Installation of the 27th Presiding Bishop - The Rt. Rev. Michael Bruce Curry

    posted Oct 26, 2015, 8:07 AM by CalvaryEpiscopal Church   [ updated Nov 2, 2015, 8:01 AM ]

    Sunday, November 1, 2015 12 PM

     Holy Eucharist with the Installation of
    The Most Reverend Michael Bruce Curry as XXVII Presiding Bishop of The Episcopal Church


    VIEW THE VIDEO OF THE INSTALLATION

    DOWNLOAD THE WORSHIP BULLETIN 




    Episcopal Church installs its first African American presiding bishop
     Michelle Boorstein November 1 at 10:22 PM
    Source: https://www.washingtonpost.com/local/social-issues/episcopal-church-installs-its-first-african-american-bishop/2015/11/01/d9b7c44c-80d2-11e5-9afb-0c971f713d0c_story.html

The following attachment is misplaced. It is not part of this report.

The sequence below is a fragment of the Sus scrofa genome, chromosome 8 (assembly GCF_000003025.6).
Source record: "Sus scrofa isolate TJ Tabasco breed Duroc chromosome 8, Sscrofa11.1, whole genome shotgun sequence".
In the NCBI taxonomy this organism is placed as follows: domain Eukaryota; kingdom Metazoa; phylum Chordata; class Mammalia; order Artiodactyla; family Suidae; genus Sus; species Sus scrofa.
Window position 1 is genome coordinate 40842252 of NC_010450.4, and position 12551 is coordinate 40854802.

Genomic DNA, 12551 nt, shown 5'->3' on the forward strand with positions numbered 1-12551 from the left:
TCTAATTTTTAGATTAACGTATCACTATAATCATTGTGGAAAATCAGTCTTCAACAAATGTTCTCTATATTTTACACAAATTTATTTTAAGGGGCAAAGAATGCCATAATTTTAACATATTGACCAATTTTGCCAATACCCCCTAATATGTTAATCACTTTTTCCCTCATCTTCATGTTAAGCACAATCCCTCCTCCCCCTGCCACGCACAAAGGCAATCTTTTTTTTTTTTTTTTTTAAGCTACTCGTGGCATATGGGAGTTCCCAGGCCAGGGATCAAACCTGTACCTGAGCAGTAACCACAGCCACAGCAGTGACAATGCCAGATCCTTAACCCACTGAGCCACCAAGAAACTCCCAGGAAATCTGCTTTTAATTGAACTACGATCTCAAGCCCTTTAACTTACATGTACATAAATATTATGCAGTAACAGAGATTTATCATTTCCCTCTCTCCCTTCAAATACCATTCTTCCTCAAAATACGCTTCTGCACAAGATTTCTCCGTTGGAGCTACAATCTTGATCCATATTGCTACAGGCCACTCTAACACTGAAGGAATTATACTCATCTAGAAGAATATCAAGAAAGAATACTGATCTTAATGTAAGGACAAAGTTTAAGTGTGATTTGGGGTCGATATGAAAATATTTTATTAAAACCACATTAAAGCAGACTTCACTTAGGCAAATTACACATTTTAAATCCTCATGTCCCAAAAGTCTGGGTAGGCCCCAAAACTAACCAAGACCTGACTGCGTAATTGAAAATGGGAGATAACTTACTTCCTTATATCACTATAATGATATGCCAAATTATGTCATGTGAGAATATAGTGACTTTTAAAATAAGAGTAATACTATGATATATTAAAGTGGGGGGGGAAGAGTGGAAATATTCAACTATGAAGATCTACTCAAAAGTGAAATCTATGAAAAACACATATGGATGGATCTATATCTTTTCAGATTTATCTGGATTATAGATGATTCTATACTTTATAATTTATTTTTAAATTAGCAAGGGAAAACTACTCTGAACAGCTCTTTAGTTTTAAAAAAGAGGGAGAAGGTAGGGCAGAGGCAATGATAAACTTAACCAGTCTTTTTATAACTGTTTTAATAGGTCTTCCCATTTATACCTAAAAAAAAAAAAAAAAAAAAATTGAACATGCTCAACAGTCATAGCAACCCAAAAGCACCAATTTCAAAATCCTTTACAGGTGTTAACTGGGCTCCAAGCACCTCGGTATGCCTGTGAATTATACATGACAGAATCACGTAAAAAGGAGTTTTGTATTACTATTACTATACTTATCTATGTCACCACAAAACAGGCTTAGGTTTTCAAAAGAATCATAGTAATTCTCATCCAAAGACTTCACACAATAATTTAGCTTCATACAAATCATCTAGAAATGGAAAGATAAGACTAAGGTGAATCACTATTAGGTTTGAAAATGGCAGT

The public face and style of the Episcopal Church shifted Sunday with the installation of Michael Bruce Curry, the denomination’s first African American spiritual leader.

    Curry, 62, a high-energy, evangelical pastor, is expected to bring a positive, Pope Francis-like vibe to a church community marked in recent years by shrinking numbers and legal disputes related to gay rights.

    “Don’t worry! Be happy! God loves you!” Curry boomed at the close of his sermon to the 2,500 people gathered in the soaring Washington National Cathedral. Preaching from the elevated Canterbury Pulpit, Curry immediately changed the face of Episcopalianism, historically one of the faiths of the nation’s white elite.

    Curry, known for focusing on evangelism and programs for the poor, follows Katharine Jefferts Schori, a somber Nevada oceanographer who was presiding bishop for nine years.